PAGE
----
A study by Oregon State University has found that moderate aerobic exercise could burn fat for about 48 hours. This study was conducted on people who did not have a regular workout routine. Moreover, researchers concluded that having a routine could give people long-term changes to their metabolism. As a result, they would burn fat even when they didn’t work out.
How researchers carried out the experiment
The team used mitochondria to conduct the study. Mitochondria are cell organelles that produce every from fats and sugars. The team asked volunteers who were not very fit to ride stationary bikes for an hour while they conversed. Fifteen minutes after the workout, researchers would biopsy their muscles. They then compared their mitochondria a day after the workout.
The researchers concluded that while the changes were not very big, they were consistent. They found that the mitochondria burned between 14% and 17% more sugar fuel after the workout. Moreover, they burned between 12% and 13% more fat fuel.
While many studies have looked into the impact of excuse on health, there has been no other that investigated its effect on people living a sedentary life. This study concluded that these people also benefited from occasional exercise.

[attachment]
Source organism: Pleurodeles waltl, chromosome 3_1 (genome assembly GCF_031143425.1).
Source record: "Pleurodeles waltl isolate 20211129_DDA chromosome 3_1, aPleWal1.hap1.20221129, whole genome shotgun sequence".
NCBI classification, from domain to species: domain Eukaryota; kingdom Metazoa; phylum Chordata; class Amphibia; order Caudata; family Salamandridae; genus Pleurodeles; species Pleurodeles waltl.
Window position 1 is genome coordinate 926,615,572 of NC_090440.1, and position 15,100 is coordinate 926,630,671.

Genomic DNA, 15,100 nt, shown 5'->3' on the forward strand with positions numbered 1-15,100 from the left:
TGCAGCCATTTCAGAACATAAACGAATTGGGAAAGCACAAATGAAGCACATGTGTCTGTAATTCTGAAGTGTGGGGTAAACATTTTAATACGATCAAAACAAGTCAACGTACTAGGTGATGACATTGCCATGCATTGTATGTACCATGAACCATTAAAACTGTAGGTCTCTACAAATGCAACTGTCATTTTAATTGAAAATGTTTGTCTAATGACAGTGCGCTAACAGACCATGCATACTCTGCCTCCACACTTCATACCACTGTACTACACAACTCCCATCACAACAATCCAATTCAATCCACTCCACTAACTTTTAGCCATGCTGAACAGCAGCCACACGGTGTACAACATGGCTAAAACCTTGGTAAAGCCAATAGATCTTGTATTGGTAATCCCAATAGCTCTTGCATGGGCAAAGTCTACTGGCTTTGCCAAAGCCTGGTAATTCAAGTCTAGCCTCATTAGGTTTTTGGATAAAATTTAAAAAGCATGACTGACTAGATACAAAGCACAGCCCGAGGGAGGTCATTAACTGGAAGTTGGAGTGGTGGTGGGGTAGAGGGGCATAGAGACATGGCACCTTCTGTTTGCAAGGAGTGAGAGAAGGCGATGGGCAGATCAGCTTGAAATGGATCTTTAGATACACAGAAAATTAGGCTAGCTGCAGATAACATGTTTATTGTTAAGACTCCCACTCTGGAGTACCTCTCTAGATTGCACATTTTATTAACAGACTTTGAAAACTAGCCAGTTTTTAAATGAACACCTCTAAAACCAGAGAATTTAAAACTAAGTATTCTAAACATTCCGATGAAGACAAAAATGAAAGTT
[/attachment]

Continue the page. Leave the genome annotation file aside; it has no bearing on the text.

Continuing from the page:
According to the assistant professor at the College of Public Health and Human Sciences, Oregon State University, and the lead author of the study, Dr. Matt Robison, the team concluded that the mitochondria burned more fuel after exercise despite the type of fuel. This study proved that people could benefit from occasionally exercising.
However, Robison points out that the benefits disappear in 48 hours. He sees the study as a way to encourage people to work out more. This would allow them to make exercise more regular and reap more benefits from it.
Exercise could help people with diabetes or obesity
Robinson points out that diabetes and obesity are often susceptible to metabolic issues. In a healthy individual, the body burns off sugar first before fat. However, in people with obesity and diabetes, the body has a more challenging time switching between fuel sources. Fortunately, exercise can remedy the problem.
The university is also looking into how high-intensity interval training could affect metabolic pathways.